The proliferation of free public wireless access will slow down at the same time the need for quality cabling installers will pick up speed.
November 1, 2005
At the end of each calendar year, there’s always anticipation about what the next 12 months might bring. Making predictions is always tricky, but I’ve dusted off the old crystal ball and knocked myself on the head a few times and will hazard a few educated guesses.
Wireless Public Access and Wireless LANs: The proliferation of free public wireless has been slowing down. We will start to see pay for usage pick up as retailers and owners of public spaces try to offset increasing costs.
I predict the development of “pay as you go” software to make capturing that revenue easier. In other words, we may see “double shot latte with 15 minutes of Internet” on the menu sooner than we think.
As we all know, wireless does not mean no wire, just less wire. That will continue to be the case.
As well, many users and companies have viewed wireless as an application to a problem, when it should be looked at as an infrastructure integrated within the overall cabling design to support an application.
That way, proper planning for pathways, power and signal propagation can be done in the construction or renovation stage, and other applications can take advantage of the infrastructure design.
Cabling Installation: We are fortunate in that cabling infrastructure is standards-based in Canada. Plus, we have manufacturers who provide the highest quality components and cables in the world.
These systems are capable of everything over IP. The only holdback is installation quality and training.
I predict that as more time sensitive critical IP applications such as voice and real time video are layered on to the infrastructure, installation errors will surface.
I urge installers to get educated and keep up to date on processes and practices. That way you will give the best work to your customers and eliminate expensive callbacks. Fiber To The Home: The numbers speak for themselves. Millions of homes are getting fiber to the demarc or within meters of the house. This will be a huge opportunity for folks with outside plant and fiber work experience.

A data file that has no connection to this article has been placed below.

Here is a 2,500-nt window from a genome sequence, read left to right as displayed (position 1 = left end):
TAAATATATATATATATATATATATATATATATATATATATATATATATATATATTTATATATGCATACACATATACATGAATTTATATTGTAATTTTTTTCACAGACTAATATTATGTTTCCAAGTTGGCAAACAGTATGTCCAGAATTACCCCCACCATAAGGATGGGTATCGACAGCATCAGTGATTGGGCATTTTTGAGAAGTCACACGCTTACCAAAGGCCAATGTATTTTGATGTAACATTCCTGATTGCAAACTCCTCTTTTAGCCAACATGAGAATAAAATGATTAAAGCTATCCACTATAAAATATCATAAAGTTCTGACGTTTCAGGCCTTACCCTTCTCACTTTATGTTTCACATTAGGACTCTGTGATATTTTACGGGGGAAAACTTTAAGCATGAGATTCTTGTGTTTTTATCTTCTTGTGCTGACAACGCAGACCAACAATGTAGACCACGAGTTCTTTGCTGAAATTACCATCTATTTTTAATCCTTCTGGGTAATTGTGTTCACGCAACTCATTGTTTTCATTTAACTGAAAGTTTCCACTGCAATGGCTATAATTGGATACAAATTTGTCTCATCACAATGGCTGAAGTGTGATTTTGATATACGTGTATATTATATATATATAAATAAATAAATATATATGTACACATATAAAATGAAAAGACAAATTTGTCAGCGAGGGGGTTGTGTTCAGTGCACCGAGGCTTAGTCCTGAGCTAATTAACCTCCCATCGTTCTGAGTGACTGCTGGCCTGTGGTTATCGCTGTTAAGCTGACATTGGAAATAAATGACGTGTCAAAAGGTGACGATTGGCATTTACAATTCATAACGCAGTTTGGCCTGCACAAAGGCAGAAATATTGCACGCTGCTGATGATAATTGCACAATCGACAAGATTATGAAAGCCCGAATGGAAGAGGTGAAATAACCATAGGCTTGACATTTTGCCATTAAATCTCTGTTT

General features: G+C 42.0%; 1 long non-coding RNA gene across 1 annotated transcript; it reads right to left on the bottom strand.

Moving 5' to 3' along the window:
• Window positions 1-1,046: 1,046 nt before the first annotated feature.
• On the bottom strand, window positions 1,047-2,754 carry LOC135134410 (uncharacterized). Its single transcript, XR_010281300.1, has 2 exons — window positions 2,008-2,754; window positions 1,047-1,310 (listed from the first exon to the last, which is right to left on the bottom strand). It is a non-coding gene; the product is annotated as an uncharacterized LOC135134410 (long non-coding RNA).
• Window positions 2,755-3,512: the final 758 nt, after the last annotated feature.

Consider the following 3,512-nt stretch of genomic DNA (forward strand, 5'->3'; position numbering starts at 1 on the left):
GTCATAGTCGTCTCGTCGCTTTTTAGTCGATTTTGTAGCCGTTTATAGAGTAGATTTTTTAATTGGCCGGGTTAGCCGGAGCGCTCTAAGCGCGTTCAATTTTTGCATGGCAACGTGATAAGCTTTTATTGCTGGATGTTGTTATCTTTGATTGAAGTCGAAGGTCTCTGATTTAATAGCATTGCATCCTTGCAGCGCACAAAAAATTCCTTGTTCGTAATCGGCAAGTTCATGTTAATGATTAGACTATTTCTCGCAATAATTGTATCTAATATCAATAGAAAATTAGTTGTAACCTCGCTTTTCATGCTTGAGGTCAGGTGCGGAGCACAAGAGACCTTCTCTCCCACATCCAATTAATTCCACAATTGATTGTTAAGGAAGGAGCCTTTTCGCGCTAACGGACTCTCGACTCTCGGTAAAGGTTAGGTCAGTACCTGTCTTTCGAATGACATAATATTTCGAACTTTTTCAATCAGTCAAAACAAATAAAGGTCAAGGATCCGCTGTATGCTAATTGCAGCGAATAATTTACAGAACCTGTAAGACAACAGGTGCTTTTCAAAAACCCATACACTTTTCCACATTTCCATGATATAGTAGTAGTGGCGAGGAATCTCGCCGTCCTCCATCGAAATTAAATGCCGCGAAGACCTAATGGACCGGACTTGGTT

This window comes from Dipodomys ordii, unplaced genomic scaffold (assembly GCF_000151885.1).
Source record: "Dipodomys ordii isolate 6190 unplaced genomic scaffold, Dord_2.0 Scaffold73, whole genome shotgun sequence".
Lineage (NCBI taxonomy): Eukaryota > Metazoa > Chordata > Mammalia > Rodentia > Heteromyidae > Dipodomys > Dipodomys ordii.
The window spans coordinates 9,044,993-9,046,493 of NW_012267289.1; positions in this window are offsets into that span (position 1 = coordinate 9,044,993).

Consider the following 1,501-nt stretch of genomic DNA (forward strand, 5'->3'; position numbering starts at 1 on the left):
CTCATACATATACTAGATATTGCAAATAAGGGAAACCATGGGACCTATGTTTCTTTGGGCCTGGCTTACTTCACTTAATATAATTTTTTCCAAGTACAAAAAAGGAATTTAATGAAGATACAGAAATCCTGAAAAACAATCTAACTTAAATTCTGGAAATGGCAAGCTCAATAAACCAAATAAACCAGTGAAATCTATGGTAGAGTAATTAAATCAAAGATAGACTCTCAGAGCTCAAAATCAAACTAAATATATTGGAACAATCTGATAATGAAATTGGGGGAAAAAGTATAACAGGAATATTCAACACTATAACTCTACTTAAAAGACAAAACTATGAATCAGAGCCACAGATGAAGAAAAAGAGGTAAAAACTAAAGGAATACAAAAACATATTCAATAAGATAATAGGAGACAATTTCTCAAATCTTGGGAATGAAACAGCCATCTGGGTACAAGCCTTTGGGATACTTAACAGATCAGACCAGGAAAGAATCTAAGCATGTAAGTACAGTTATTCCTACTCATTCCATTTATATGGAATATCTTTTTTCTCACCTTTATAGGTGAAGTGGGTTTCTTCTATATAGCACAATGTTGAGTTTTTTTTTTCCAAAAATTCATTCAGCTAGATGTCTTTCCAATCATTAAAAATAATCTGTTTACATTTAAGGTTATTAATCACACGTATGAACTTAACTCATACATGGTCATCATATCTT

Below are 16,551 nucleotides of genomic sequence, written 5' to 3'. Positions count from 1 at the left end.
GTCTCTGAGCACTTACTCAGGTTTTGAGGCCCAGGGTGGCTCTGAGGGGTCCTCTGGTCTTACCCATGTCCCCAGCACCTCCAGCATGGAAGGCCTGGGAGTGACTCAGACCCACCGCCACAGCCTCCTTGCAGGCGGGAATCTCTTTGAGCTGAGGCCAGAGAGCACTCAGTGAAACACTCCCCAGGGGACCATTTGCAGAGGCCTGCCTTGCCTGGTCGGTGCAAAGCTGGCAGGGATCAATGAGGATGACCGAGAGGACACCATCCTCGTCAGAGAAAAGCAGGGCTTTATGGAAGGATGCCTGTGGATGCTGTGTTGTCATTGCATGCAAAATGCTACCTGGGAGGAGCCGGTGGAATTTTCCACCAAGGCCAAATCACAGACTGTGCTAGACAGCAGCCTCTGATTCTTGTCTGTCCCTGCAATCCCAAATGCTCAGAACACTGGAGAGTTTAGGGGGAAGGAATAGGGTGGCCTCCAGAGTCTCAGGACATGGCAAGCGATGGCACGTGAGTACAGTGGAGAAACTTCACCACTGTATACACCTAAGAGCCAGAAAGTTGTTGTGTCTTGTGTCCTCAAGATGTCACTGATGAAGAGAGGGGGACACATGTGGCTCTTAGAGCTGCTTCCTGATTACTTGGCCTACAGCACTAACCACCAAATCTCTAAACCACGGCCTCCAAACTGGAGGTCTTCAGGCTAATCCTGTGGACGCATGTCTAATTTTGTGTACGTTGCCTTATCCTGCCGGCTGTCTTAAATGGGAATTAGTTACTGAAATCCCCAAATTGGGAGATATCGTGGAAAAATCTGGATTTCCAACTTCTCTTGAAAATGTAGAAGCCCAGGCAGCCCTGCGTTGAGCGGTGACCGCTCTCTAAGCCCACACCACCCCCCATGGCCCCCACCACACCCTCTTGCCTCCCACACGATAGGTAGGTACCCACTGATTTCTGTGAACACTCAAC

Power over Ethernet (PoE): I predict that wattage power availability will increase and that the devices needing power will also be more efficient. So, look for more PoE enabled devices.
That will lead to a greater ROI opportunity in a number of ways. What makes more sense: wireless PC access with hydro outlets to power the PC, or cabling with PoE to allow a client to save on installing hydro outlets?
We have seen this with cameras and access points, what’s to stop or reduce the amount of outlets used to run PCs? We could then centralize UPS requirements, move them away from point of use and back to the TR, where we can install more efficient and better-managed UPS systems.
One thing that never changes in our profession is the constant need for first-rate education and training. Information transport systems (ITS) designers or installers who are knowledgeable about the latest trends and techniques will produce high quality work and save their clients time and money.
Of course, you can’t talk about ITS education and training without BICSI in the conversation. BICSI has a proven track record of offering excellent ITS training courses, technical manuals, registration programs and educational conferences.
For details on all these areas, visit www.bicsi.org, but in the meantime here is a sneak preview on BICSI’s 2006 manuals.
Five New Manuals
BICSI manuals have a reputation for providing the latest techniques and methodologies in all phases of ITS design and installation.
Carefully researched by a team of subject matter experts, all BICSI manuals are vendor-neutral, which makes them both useful and versatile references I speak from first-hand experience here. Complete with illustrations, index, glossary and bibliography, the manuals are published both in three-ring binders and on CD-ROM.
In 2006, BICSI will offer two new publications and three updated editions. Here’s a list of titles and publications dates. They include:
* Electronic Safety and Security Design Reference Manual, 1st edition, January 2006
* Network Design Reference Manual, 6th edition, January 2006
* Telecommunications Distribution Methods Manual, 11th edition, May 2006
* Audio Visual Design Reference Manual, 1st edition, TBD
* Wireless Design Reference Manual, 2nd edition, June 2006
Roman Dabrowski, RCDD, is the Canadian Director of BICSI and a Director of Product Management with Bell Canada. He can be reached via e-mail at firstname.lastname@example.org.